How this graph was created: Search FRED for “Household Count in the Top 0.1% (99.9th to 100th Wealth Percentiles).” On the resulting graph, click on “Edit Graph,” open the “Add Line” tab, and search for the same series again. For this line, then search for and add the other series, then apply formula a+b+c+d. Finally, in the “Format” tab, place the legend for the second line on the right side.

Suggested by Diego Mendez-Carbajo.

(Un)Natural gas prices in Europe

The energy impact of Russia's invasion of Ukraine

The Russian invasion of Ukraine and the ensuing economic sanctions imposed by the European Union and the United States have created great volatility in energy markets. Natural gas is intensely used by European households for heating, and most of it is imported. Closing the natural gas spigot from Russia has caused energy prices in Europe to flare up.

The FRED graph above shows International Monetary Fund data for natural gas prices in the European Union (in blue) and in the United States (in red). Between 1991, when the first data are available, and 2008, the commodity price was almost identical on either side of the Atlantic Ocean. Between 2008 and mid-2020, uneven and relatively small differences in price were noticeable. Since then, natural gas prices in the European Union and in the United States have markedly diverged. (Natural gas in its natural state is delivered by regional pipelines and is not as easy to transport globally as petroleum is. So, it’s hard to pin down a global price for it. But the global market is expanding for liquified natural gas.)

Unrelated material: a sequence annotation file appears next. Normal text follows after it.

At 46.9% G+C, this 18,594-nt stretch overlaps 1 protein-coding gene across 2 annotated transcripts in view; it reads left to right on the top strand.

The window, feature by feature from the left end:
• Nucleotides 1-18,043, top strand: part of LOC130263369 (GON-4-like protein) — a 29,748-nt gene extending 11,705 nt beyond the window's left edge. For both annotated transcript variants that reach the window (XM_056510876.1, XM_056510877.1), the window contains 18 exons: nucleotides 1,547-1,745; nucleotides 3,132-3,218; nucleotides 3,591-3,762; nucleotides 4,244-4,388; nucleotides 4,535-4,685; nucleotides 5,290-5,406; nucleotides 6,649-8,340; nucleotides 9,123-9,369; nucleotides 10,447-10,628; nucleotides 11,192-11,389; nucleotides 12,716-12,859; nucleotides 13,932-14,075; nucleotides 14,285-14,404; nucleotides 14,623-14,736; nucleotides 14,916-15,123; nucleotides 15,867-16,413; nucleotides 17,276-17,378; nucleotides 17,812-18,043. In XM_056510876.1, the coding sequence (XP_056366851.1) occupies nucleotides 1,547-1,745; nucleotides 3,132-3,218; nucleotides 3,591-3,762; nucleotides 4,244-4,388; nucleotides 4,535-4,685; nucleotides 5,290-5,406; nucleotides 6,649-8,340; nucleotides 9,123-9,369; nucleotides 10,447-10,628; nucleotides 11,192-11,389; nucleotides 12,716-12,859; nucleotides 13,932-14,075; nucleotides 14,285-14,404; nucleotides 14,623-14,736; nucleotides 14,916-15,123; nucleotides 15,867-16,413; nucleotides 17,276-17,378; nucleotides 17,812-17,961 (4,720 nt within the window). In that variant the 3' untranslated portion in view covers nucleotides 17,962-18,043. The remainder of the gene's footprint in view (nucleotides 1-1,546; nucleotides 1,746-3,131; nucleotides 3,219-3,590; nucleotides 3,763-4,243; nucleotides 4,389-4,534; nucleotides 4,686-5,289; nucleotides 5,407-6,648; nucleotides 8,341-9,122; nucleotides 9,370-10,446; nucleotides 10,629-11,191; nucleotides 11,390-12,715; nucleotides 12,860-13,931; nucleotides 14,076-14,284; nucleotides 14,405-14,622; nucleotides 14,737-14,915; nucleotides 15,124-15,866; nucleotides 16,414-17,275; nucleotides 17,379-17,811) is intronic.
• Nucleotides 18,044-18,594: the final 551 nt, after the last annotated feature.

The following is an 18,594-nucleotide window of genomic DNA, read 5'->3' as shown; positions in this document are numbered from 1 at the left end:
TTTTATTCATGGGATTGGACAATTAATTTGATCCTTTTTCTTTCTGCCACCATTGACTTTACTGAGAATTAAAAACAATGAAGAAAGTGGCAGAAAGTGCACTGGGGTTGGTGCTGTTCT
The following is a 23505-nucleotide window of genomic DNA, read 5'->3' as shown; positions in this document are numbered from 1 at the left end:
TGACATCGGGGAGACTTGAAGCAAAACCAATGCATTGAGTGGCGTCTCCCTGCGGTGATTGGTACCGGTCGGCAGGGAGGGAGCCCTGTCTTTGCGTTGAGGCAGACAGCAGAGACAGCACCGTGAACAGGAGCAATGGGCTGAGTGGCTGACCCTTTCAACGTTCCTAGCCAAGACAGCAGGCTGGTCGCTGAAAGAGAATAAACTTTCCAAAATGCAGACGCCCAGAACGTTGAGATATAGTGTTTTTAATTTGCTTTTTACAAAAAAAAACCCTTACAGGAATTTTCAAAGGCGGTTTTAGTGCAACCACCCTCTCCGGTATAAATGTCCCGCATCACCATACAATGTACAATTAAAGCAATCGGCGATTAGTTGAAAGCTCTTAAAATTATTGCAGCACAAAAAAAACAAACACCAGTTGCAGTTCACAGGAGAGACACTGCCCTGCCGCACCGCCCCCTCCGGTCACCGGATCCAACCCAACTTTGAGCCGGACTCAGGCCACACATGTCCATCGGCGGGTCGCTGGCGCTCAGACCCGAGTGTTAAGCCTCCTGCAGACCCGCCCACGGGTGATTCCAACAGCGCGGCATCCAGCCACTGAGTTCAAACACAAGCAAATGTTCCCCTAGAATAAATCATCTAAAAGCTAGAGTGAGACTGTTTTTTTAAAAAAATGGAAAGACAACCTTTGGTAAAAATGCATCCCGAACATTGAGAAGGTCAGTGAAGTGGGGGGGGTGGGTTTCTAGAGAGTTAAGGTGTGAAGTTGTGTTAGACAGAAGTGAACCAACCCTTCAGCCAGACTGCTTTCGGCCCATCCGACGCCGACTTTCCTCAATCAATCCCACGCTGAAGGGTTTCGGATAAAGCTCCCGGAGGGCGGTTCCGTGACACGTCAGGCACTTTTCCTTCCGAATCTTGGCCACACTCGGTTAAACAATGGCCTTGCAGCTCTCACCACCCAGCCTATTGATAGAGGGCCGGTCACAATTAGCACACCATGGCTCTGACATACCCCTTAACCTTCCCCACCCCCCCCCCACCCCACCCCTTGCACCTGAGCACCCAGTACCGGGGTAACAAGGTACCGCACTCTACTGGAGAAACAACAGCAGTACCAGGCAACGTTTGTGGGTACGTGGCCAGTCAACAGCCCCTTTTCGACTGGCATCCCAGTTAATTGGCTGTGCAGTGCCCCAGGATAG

The daily price for natural gas in the U.S. didn’t register much of change at the onset of the Russian invasion of Ukraine in late February 2022. In contrast, overall European energy prices have steadily climbed; at the time of this writing, they hover 70% above their value at that time.

However, a combination of new suppliers of natural gas and reduced demand has turned the tide and significantly lowered the price of that commodity in Europe. But this is not the end of the story: Winter is here, natural gas demand will rise, and the military conflict that has been shutting out the closest supplier continues. So, uncertainty about energy prices in Europe will continue to fuel energy market news for the foreseeable future.

How this graph was created: Search FRED for “Global price of Natural gas, EU.” Next, click the “Edit Graph” button and use the “Add Line” tab to add “Global price of Natural Gas, US Henry Hub Gas.”

Suggested by Diego Mendez-Carbajo.